The world needs hippopotamus magic

August 8th, 2020The world needs hippopotamus magic

CLAIRE Clifton grew up on Enid Blyton books – Noddy and Big Ears, Book of Brownies and most especially, The Magic Faraway Tree.

It was the early 70s and life was a lot simpler. Younger kids believed in fairies and magic and built cubby houses and made, and probably tasted, mud pies. Books didn’t have ulterior motives or agendas, they were just good stories with lots of wholesome adventures and happy endings.
Fast forward to 2020, and Claire was looking for a few presents for her granddaughter, Audrey, set to turn three in June. Wandering around the shops, many months earlier, Claire spotted a little plastic hippopotamus and thought Audrey could add that to her farm animal collection. Next was a wooden doll with blonde hair – just like Audrey.
The two toys spent the next few months sitting on Claire’s computer and every time she passed by she wondered about them. Could Audrey sit on Hippy? And if yes, could Hippy actually be a grounded but magical flying hippopotamus?
Claire, an abstract artist of some note, but new to writing apart from a manual on how to relocate a house, realised she needed a third character. Cue in the golden-tipped glass echidna sitting on top of her fridge, a gift from Australia Zoo from friends she had collected mail for while they were on holiday – and the new children’s book trio was complete. Princess Audrey, Hippy and Master Spike, who between them solve Hippy’s confidence issues with flying, and then head out on a few adventures of their own.
Claire, who moved to Glenlyon 18 years ago with husband Brian, from Geelong, said the book, The Magical Flying Hippopotamus, happened quite organically.
“I used to sit down and think what happens next, and it felt like I had gone back into childhood a bit, because bad things might happen in a child’s book back then but there was always a resolution.
“They were always tales of overcoming your problems, courage, friendship and never giving up – and I think the main thing was believing in your dreams. I wanted something, really just for my grand-daughter, that was simple and magical and fun with positive life affirmations. I am really a bit tired of authors who write stories about farts.”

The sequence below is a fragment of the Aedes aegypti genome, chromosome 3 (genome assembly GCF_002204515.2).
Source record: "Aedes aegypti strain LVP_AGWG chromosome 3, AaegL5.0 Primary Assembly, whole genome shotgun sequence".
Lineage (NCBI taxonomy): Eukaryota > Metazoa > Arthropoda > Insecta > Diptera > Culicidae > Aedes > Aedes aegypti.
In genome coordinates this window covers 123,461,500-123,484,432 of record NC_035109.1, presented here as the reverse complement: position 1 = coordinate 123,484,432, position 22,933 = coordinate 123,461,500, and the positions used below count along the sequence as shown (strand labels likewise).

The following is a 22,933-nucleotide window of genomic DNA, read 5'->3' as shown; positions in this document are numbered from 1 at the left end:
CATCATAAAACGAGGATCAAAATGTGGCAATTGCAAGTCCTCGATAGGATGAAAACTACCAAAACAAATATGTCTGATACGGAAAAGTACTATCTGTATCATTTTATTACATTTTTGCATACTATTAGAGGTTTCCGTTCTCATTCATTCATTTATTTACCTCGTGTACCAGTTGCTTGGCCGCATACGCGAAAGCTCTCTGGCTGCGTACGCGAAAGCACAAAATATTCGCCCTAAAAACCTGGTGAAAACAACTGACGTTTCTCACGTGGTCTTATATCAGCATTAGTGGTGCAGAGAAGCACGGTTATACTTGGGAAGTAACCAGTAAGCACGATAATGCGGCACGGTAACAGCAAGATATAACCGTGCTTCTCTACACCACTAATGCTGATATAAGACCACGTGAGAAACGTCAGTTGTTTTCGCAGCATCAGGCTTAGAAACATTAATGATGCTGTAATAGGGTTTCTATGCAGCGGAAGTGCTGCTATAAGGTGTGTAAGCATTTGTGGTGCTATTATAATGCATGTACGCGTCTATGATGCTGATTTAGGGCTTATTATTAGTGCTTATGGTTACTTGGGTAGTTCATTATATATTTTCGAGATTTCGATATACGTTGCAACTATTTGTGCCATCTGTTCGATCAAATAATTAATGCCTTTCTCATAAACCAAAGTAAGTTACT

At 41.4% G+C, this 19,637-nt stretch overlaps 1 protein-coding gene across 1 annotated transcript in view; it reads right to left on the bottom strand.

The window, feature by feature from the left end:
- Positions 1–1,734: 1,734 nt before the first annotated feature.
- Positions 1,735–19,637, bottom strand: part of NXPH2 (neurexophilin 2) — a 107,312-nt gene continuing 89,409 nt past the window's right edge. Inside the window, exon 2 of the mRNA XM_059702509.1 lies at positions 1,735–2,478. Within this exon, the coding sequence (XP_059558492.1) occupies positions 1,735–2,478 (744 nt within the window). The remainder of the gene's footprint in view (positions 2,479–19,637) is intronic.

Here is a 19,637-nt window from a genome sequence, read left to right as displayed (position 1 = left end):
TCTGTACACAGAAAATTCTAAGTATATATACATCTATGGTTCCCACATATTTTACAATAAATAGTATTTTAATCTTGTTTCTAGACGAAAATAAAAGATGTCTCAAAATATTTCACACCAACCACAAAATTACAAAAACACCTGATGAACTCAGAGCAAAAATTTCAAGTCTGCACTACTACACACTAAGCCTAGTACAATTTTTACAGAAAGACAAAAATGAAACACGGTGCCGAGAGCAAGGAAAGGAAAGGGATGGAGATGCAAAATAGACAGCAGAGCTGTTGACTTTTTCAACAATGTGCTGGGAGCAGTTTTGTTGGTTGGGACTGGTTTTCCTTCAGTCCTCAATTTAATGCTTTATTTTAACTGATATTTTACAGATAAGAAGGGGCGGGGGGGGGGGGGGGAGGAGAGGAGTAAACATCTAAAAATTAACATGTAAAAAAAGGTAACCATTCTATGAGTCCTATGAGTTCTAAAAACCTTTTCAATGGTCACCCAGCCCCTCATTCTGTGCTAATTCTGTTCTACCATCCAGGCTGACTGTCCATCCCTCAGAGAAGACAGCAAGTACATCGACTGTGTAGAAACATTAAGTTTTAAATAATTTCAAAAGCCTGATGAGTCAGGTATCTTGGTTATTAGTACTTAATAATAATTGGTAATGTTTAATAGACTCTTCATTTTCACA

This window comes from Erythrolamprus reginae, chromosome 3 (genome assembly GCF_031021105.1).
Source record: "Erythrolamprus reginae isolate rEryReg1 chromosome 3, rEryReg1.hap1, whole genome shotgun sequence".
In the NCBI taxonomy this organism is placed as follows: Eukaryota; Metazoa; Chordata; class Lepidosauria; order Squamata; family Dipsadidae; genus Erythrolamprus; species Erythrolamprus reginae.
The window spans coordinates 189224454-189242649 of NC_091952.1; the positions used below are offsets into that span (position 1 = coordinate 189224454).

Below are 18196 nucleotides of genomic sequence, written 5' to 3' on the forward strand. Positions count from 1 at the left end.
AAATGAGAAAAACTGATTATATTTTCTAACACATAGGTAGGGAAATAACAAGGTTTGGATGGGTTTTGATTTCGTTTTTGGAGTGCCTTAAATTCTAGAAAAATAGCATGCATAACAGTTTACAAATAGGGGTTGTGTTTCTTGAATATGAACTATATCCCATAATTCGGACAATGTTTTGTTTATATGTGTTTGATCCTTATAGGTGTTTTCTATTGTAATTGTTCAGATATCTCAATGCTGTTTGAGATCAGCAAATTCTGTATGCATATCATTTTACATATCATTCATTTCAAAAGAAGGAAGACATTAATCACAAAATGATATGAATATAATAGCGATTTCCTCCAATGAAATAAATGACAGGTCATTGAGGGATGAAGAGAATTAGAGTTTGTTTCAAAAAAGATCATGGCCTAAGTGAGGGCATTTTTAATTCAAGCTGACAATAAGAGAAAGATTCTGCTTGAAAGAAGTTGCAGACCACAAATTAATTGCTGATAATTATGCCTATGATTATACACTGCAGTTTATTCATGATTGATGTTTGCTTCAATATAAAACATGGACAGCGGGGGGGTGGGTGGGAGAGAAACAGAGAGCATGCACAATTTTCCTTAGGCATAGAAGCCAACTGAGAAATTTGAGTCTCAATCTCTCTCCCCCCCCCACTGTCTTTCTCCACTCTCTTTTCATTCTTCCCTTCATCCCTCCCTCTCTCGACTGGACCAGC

The book is illustrated by Claire’s daughter’ Kiara’s boyfriend, Gerard Horvat, who just happened to be sitting at their table one day drawing visual novels, or cartoons for grown-ups. “I said to him ‘hey, you don’t want to have a go at a hippopotamus, do you?’ And his illustrations were perfect – a really simple organic style.”
Claire said she originally just printed a few copies for her family but interest from others led to a short print run of just 200 for the book, which suits children up to about eight. She is also keen to do a public YouTube reading of the book in four parts with all the voices “otherwise there is no point”.
“I just wanted to put out the message to kids that you can have whatever you want, you just have to work out how to make it happen, that is the hard part and the fun part. Kids need a bit of escape, especially now, and the whole world could do with a bit of hippopotamus magic.”
Next up is a book for her grandson Lonnie “to make it fair”. Audrey and Lonnie’s parents Jonathan and Kerstin are, naturally, the king and queen, and Lonnie’s title is only fairly prince, to match Princess Audrey. Claire is also busy, halfway through, writing her own life story, something she hopes her family, right down to great-grandchildren and beyond, will read one day.
“I would love to pluck a book off the shelf and find out what my great-grandmother did in her life, what school was like, what her first job was…
“But, you know, I don’t really know what’s next and that’s probably one of the good things. I am just having fun doing what I am doing right now.”
For a copy of the book, with a price of $17.50, email Claire at Brewster_claire@hotmail.com and check out selected outlets in the region.
Link: www.ebay.com.au/str/Abstractions-Art-for-the-Soul
Words: Donna Kelly | Image: Kyle Barnes

This article is supported by Hepburn Shire Council’s COVID-19 Community Support Grants.

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